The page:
The aquarium it is not just a glass container that houses fish and plants, with the sole purpose of beautifying our homes. I think this still very widespread general view needs to be corrected.
An aquarium is art. It is a small natural world that develops within a closed ecosystem.
This also means that starting from an empty aquarium, and then seeing it with some nice fish running around inside, there are many processes and wonders in the middle of the path that are often not considered. As well as the management of the ecosystem which does not only concern the well-being of the fish, as this will be the product of how we will manage everything around them and therefore the basis of their habitat. I will not go into the long talk of how to start and manage an aquarium, I leave you here the link to address the topics in a specific way: 1.How to start an aquarium.
But what is aquascaping?
Aquascaping encompasses everything related to the admirable natural processes that take place in an aquarium and, through creativity, develops real works of art.
Aquascaping therefore means knowing well the "natural rules" dictated by aquarists, adapting and organizing them in suggestive natural scenarios.
Inside there are various techniques, tools and styles.
When we do aquascaping we are artists or "aquascapers", and everyone develops his creativity in a different way, regardless of the techniques and tools we use.
As Takashi Amano, creator and founder of aquascaping, teaches us, the foundation for starting to develop a natural aquarium lies in observing nature and learning from it.
HOW TO GET STARTED.
Aquascaping is not as many believe, neither difficult nor very expensive in terms of money and time. It is simply the next artistic step, after understanding the basics and management mechanisms of an aquarium.
Obviously, difficulties, time and money depend exclusively on the qualitative result to be obtained. However, creating a low-cost, medium-easy-to-manage aquascape is accessible to everyone.
My advice is to start on the right foot, following the right advice, to avoid losing money and having to restart an aquarium from scratch.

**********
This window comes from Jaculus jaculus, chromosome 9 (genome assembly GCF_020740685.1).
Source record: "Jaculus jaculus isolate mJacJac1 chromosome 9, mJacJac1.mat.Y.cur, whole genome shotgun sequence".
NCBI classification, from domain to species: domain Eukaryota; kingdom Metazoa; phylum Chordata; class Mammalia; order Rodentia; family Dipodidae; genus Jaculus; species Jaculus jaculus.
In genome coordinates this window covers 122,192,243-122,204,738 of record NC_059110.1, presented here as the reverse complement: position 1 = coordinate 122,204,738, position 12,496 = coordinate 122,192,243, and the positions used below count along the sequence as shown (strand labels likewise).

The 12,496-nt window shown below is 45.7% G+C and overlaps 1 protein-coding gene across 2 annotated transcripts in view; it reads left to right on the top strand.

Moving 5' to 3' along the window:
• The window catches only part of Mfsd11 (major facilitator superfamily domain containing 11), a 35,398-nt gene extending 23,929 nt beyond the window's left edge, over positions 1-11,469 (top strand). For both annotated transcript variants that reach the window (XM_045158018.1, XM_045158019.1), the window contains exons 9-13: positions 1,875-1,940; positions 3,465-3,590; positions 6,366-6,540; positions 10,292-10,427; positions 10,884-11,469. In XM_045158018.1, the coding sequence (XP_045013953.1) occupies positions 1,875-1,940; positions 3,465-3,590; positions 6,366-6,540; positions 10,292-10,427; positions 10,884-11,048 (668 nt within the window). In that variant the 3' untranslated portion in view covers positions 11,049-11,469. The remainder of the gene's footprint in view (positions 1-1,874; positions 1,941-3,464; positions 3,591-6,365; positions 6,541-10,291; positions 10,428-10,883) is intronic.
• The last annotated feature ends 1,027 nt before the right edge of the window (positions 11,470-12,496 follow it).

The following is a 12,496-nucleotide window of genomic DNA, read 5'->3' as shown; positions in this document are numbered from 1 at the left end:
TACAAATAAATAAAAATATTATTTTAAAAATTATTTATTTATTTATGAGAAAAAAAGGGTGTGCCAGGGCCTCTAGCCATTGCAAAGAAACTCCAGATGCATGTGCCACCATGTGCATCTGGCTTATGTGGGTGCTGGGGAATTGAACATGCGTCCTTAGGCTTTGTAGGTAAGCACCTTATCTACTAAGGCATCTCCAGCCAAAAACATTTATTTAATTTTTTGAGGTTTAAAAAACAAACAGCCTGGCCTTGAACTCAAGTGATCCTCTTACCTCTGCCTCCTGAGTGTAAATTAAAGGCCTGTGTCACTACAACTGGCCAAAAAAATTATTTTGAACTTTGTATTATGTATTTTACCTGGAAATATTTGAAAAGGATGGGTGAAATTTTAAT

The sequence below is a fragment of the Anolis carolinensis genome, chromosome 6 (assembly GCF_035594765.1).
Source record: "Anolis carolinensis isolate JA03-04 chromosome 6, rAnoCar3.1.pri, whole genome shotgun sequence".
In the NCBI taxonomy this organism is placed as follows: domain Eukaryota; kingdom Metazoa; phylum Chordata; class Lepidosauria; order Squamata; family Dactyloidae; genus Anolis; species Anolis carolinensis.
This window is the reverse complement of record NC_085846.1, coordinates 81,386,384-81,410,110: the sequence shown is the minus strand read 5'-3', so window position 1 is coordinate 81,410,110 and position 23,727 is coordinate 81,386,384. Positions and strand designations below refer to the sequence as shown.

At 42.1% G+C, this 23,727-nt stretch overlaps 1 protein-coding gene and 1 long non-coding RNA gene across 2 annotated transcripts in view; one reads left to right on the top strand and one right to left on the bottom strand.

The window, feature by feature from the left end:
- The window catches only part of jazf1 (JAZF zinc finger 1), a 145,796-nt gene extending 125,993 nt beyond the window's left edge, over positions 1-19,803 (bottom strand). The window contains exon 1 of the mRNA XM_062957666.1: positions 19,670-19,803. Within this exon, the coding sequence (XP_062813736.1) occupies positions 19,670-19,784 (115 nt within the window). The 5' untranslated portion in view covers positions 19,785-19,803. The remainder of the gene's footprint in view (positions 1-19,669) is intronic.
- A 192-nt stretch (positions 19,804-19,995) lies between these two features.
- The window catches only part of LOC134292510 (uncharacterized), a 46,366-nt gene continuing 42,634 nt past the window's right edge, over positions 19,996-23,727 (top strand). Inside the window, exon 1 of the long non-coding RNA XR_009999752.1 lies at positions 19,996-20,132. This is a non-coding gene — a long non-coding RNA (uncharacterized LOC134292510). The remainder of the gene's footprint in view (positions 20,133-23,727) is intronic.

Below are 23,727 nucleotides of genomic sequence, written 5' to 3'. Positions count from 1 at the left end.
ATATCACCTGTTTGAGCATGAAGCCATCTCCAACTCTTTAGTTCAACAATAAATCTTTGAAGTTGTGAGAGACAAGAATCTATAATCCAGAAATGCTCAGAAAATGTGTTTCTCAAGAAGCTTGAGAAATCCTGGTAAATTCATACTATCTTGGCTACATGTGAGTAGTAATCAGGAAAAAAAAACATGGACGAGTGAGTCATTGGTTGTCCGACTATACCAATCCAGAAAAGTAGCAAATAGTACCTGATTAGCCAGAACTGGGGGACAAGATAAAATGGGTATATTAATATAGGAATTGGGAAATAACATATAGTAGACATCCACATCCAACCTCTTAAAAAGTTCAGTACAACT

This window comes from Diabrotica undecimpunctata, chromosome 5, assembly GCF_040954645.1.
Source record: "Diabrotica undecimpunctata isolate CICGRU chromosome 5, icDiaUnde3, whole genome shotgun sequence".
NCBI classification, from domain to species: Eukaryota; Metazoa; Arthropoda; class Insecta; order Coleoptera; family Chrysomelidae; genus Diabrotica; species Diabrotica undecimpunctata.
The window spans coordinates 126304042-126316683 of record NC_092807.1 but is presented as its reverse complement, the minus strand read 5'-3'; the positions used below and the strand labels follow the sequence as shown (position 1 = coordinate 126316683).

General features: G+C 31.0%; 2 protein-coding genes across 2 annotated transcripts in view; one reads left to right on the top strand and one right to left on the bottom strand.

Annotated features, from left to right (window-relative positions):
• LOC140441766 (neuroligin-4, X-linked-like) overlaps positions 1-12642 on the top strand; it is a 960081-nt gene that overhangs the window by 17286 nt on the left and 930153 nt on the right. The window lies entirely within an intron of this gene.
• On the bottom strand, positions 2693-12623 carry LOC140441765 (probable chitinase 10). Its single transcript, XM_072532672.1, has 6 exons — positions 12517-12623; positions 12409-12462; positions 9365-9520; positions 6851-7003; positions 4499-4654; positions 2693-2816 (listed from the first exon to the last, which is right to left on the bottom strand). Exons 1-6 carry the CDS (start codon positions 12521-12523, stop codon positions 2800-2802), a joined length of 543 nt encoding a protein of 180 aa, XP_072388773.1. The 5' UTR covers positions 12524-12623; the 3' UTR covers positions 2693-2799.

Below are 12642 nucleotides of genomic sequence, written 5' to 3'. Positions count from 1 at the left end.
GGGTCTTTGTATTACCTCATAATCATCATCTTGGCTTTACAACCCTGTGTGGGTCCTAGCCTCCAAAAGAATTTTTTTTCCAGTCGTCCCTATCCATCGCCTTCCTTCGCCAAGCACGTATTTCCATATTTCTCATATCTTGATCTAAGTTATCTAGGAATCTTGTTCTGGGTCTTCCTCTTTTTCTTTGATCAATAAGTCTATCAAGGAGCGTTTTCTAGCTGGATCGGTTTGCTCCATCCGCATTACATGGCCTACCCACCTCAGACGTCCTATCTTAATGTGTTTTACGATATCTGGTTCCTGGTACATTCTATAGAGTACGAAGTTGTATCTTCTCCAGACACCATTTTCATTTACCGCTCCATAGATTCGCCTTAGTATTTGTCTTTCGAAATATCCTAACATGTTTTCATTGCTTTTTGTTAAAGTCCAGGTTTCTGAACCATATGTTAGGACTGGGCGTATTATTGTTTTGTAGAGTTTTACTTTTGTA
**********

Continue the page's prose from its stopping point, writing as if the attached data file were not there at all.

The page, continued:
In this regard, in my CTaquascaping shop you will find complete kits that can provide excellent results even for beginners.
IF YOU ARE AT THE FIRST WEAPONS HERE ARE SOME OF MY ADVICE:
- CHOICE OF THE TANK:
I think the choice of the tub is quite irrelevant to the result, it all depends on the space available and the starting budget.
The only advice I can give is not to start either with tanks that are too big and difficult to manage and with higher accessory costs, or with tanks that are too small (under 30 liters) as it is often more difficult to maintain a certain balance in the water values (especially during the start-up phase).
The selection of accessories depends on the characteristics of the tub and the result to be achieved. In addition to a good filtration system and a thermostat heater it will be necessary to achieve the right balance between LIGHTING - CO2 - FERTILIZATION. (See my article on this topic: Plants in the aquarium )
In this regard, my advice is not to show off saving on these three elements. They will be fundamental to obtain good results with plants and in general with a good balance in our tank.
- EQUIPMENT MATERIALS:
Consider the materials divided into two sections.
FUND. The choice of the base is fundamental for the growth of many rooting plants (eg Cryptocorine) and for the release of nutrients. My advice is to avoid allophanic lands such as Akadama or other similar ones since they have as their characteristic the absorption of salts in water, bringing Kh and Gh values to almost zero, in an initial phase that will be quite long.
I therefore recommend starting with fairly simple sands and gravels (while still providing balanced fertilization) to make the "start-up" of the tank easier. Furthermore, immediately obtaining a better aesthetic result.
ROCKS and WOODS. There are various types of rocks and woods and their choice depends a lot on the aesthetic result that is designed.
I only recommend that you be careful of types of limestone that can change the chemical characteristics of your water and at the same time many roots can create contrary and turbidity situations.
Warning: almost all the roots will need to purge for a period ranging from a week to a month and will create harmless whitish patinas (eg mucilage) and cloudiness. I recommend to purge them before their insertion in the aquarium.
As for PLANTS and FISHES, I leave you below the links related to the different topics:
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